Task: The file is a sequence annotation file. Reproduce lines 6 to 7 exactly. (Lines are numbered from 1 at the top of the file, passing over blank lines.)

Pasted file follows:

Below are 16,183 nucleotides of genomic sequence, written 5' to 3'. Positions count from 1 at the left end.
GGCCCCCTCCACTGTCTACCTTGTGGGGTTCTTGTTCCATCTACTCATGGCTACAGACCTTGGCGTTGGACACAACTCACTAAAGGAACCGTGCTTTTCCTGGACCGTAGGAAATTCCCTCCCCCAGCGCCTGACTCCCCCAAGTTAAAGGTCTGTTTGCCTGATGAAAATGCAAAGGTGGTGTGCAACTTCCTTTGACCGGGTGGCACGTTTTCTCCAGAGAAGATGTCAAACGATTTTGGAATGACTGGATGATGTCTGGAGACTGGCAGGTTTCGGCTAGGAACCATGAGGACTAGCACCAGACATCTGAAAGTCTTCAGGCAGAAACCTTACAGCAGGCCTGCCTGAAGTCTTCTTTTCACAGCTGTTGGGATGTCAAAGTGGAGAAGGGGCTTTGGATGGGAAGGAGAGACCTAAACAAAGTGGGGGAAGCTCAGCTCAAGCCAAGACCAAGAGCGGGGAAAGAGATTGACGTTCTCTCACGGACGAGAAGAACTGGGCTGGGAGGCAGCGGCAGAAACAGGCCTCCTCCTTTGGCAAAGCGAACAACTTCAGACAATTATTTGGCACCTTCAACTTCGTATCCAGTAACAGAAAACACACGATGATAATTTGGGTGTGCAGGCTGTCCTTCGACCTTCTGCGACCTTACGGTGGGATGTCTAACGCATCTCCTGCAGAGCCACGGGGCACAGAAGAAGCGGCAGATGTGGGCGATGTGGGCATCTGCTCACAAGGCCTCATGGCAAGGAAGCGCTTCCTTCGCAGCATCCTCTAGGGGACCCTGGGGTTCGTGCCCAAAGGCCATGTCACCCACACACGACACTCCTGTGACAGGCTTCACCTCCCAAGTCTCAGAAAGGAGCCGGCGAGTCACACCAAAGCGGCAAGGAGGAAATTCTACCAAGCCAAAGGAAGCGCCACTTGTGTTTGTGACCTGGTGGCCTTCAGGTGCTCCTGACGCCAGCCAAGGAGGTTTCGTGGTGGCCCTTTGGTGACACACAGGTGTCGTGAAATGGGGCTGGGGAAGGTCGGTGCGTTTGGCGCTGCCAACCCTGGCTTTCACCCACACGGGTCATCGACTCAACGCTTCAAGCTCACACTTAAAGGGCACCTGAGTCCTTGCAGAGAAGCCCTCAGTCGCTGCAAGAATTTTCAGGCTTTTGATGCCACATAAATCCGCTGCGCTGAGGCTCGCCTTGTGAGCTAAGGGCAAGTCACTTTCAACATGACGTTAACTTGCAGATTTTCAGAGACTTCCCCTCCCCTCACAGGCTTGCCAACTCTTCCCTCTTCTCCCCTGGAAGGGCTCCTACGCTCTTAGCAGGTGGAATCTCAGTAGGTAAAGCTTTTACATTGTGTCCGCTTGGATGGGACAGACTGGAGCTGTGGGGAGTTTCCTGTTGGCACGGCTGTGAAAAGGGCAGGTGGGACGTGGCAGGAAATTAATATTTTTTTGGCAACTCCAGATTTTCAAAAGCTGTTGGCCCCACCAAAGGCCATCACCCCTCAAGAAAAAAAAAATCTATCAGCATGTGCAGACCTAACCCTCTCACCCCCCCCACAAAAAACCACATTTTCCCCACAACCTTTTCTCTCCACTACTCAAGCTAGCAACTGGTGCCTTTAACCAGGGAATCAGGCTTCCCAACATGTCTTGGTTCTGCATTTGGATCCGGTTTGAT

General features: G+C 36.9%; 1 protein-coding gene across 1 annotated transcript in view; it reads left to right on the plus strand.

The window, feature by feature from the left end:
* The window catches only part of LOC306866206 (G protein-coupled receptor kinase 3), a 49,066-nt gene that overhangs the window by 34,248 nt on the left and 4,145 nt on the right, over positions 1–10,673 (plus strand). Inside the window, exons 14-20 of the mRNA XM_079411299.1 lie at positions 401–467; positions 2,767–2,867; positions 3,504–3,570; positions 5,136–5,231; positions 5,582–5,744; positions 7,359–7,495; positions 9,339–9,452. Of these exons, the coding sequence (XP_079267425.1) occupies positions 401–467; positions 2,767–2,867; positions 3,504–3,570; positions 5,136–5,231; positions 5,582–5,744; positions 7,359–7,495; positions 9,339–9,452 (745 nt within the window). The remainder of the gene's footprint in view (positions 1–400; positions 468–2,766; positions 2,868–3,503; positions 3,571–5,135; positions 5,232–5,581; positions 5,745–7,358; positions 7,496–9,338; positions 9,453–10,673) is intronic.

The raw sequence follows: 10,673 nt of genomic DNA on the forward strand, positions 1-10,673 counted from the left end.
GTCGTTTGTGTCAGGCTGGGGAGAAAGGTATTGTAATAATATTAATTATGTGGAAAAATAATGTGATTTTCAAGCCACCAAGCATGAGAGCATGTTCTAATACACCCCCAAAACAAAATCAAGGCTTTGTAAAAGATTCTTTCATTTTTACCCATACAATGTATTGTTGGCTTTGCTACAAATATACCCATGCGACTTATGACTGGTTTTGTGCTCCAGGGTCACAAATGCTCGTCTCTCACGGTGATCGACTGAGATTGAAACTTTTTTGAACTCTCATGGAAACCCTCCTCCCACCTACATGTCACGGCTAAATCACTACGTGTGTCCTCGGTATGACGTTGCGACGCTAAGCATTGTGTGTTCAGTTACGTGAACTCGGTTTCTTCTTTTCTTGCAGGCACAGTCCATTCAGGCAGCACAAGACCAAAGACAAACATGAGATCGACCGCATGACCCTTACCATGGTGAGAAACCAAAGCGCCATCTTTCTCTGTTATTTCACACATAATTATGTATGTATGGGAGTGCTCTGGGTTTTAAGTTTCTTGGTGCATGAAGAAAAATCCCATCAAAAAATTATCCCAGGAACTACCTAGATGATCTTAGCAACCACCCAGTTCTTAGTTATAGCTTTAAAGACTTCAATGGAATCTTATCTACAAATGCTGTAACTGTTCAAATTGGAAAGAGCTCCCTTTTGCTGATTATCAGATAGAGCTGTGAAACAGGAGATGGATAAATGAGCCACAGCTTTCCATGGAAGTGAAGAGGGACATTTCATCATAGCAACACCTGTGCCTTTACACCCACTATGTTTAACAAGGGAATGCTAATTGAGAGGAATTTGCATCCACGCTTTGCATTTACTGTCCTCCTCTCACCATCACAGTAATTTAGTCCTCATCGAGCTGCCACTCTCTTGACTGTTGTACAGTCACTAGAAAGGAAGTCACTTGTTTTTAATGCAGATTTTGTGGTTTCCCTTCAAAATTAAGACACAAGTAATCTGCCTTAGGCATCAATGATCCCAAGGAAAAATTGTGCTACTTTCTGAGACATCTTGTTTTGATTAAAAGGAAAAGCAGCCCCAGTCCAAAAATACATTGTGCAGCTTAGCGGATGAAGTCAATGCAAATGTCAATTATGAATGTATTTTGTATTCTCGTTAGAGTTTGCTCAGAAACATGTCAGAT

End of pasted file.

The raw sequence follows: 10,673 nt of genomic DNA on the forward strand, positions 1-10,673 counted from the left end.
GTCGTTTGTGTCAGGCTGGGGAGAAAGGTATTGTAATAATATTAATTATGTGGAAAAATAATGTGATTTTCAAGCCACCAAGCATGAGAGCATGTTCTAATACACCCCCAAAACAAAATCAAGGCTTTGTAAAAGATTCTTTCATTTTTACCCATACAATGTATTGTTGGCTTTGCTACAAATATACCCATGCGACTTATGACTGGTTTTGTGCTCCAGGGTCACAAATGCTCGTCTCTCACGGTGATCGACTGAGATTGAAACTTTTTTGAACTCTCATGGAAACCCTCCTCCCACCTACATGTCACGGCTAAATCACTACGTGTGTCCTCGGTATGACGTTGCGACGCTAAGCATTGTGTGTTCAGTTACGTGAACTCGGTTTCTTCTTTTCTTGCAGGCACAGTCCATTCAGGCAGCACAAGACCAAAGACAAACATGAGATCGACCGCATGACCCTTACCATGGTGAGAAACCAAAGCGCCATCTTTCTCTGTTATTTCACACATAATTATGTATGTATGGGAGTGCTCTGGGTTTTAAGTTTCTTGGTGCATGAAGAAAAATCCCATCAAAAAATTATCCCAGGAACTACCTAGATGATCTTAGCAACCACCCAGTTCTTAGTTATAGCTTTAAAGACTTCAATGGAATCTTATCTACAAATGCTGTAACTGTTCAAATTGGAAAGAGCTCCCTTTTGCTGATTATCAGATAGAGCTGTGAAACAGGAGATGGATAAATGAGCCACAGCTTTCCATGGAAGTGAAGAGGGACATTTCATCATAGCAACACCTGTGCCTTTACACCCACTATGTTTAACAAGGGAATGCTAATTGAGAGGAATTTGCATCCACGCTTTGCATTTACTGTCCTCCTCTCACCATCACAGTAATTTAGTCCTCATCGAGCTGCCACTCTCTTGACTGTTGTACAGTCACTAGAAAGGAAGTCACTTGTTTTTAATGCAGATTTTGTGGTTTCCCTTCAAAATTAAGACACAAGTAATCTGCCTTAGGCATCAATGATCCCAAGGAAAAATTGTGCTACTTTCTGAGACATCTTGTTTTGATTAAAAGGAAAAGCAGCCCCAGTCCAAAAATACATTGTGCAGCTTAGCGGATGAAGTCAATGCAAATGTCAATTATGAATGTATTTTGTATTCTCGTTAGAGTTTGCTCAGAAACATGTCAGAT